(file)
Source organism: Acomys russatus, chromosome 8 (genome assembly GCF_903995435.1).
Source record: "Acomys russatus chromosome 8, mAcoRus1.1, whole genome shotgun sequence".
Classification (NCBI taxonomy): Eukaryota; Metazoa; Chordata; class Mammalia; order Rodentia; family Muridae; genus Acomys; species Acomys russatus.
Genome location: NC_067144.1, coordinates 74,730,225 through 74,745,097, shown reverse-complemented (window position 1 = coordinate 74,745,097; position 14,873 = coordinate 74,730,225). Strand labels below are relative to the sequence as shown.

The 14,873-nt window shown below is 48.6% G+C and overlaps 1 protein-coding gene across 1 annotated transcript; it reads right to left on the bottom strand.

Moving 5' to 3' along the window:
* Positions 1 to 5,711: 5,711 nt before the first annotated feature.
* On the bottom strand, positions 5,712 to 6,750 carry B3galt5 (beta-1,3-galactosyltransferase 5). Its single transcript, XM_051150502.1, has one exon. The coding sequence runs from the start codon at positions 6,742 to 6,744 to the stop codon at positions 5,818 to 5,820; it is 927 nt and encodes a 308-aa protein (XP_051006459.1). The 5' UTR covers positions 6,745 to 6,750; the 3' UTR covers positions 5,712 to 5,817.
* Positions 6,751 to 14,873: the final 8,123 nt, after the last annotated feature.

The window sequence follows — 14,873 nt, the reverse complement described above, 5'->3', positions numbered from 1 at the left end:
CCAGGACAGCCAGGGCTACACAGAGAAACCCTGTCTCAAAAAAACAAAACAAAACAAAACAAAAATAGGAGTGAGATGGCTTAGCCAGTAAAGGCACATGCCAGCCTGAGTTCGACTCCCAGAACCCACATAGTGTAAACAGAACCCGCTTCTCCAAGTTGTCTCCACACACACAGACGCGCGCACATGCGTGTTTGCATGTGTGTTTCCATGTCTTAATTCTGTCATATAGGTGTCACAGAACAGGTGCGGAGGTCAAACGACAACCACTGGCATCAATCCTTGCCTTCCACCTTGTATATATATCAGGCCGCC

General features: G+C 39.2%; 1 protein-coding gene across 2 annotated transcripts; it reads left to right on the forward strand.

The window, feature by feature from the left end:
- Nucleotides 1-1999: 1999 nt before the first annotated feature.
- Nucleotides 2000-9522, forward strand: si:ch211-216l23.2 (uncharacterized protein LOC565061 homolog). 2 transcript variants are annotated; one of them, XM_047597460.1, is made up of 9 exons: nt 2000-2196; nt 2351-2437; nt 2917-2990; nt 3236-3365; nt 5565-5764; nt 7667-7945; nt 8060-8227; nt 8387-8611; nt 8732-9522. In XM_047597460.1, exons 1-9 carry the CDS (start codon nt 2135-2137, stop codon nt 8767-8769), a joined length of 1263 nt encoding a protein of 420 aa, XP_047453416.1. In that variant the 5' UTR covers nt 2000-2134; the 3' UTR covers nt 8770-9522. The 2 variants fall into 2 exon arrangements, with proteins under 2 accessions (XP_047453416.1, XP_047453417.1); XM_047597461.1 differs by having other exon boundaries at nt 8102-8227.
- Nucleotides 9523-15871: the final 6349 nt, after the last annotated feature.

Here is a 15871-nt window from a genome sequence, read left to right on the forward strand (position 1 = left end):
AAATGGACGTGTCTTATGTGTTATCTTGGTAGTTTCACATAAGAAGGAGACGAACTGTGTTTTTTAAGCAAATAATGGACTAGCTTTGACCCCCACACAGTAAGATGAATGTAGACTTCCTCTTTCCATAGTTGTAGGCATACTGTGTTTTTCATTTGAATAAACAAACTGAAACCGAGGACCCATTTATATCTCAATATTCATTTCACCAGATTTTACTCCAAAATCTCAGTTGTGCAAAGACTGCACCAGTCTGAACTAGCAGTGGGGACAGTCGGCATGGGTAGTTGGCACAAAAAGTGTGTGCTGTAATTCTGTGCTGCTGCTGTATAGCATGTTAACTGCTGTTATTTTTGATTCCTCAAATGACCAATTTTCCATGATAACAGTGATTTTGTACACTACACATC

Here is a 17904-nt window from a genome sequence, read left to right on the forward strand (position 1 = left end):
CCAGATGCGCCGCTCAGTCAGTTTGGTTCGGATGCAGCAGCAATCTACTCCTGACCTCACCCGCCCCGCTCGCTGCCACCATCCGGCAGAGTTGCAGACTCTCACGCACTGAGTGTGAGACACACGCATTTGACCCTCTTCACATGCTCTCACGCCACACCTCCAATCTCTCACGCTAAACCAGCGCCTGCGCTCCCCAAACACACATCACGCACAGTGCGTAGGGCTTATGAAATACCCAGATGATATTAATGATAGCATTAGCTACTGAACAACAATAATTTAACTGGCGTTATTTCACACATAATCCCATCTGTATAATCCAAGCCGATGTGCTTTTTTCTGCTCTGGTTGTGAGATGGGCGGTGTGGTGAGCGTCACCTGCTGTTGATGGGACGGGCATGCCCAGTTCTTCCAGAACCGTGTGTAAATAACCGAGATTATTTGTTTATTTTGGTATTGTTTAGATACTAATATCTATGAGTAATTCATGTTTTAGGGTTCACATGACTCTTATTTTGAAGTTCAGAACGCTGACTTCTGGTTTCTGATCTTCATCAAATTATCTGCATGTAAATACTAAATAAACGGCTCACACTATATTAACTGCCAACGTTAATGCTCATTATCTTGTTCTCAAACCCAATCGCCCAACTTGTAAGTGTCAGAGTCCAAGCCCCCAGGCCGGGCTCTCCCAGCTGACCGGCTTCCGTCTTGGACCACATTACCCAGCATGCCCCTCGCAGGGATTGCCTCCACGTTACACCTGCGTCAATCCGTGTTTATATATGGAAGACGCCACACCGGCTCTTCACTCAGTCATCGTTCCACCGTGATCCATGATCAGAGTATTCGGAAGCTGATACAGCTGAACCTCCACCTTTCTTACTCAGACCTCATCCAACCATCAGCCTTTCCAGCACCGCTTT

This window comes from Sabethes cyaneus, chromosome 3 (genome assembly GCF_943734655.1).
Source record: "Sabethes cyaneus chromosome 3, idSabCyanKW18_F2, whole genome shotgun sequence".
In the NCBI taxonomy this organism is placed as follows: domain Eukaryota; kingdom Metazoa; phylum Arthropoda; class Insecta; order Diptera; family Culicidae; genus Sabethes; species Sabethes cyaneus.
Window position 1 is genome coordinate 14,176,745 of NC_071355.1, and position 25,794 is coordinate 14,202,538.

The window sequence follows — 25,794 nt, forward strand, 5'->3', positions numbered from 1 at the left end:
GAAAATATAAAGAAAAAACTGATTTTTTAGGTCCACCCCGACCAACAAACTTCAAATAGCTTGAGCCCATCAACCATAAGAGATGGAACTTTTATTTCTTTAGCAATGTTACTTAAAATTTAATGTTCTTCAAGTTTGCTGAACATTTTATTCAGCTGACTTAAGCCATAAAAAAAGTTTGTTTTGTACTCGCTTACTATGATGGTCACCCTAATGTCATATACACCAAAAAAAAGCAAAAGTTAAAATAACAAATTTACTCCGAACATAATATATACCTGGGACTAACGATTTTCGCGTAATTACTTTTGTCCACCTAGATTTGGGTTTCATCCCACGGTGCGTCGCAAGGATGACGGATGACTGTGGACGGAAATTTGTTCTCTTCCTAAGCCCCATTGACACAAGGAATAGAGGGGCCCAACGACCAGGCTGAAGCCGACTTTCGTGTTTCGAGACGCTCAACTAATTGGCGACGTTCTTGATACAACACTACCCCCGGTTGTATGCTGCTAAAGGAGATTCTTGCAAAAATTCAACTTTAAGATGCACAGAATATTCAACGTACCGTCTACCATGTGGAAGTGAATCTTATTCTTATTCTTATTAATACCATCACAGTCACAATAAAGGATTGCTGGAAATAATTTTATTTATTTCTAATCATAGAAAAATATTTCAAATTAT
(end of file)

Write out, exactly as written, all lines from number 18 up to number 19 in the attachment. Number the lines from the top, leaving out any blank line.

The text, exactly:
AAATGGACGTGTCTTATGTGTTATCTTGGTAGTTTCACATAAGAAGGAGACGAACTGTGTTTTTTAAGCAAATAATGGACTAGCTTTGACCCCCACACAGTAAGATGAATGTAGACTTCCTCTTTCCATAGTTGTAGGCATACTGTGTTTTTCATTTGAATAAACAAACTGAAACCGAGGACCCATTTATATCTCAATATTCATTTCACCAGATTTTACTCCAAAATCTCAGTTGTGCAAAGACTGCACCAGTCTGAACTAGCAGTGGGGACAGTCGGCATGGGTAGTTGGCACAAAAAGTGTGTGCTGTAATTCTGTGCTGCTGCTGTATAGCATGTTAACTGCTGTTATTTTTGATTCCTCAAATGACCAATTTTCCATGATAACAGTGATTTTGTACACTACACATC

Here is a 17904-nt window from a genome sequence, read left to right on the forward strand (position 1 = left end):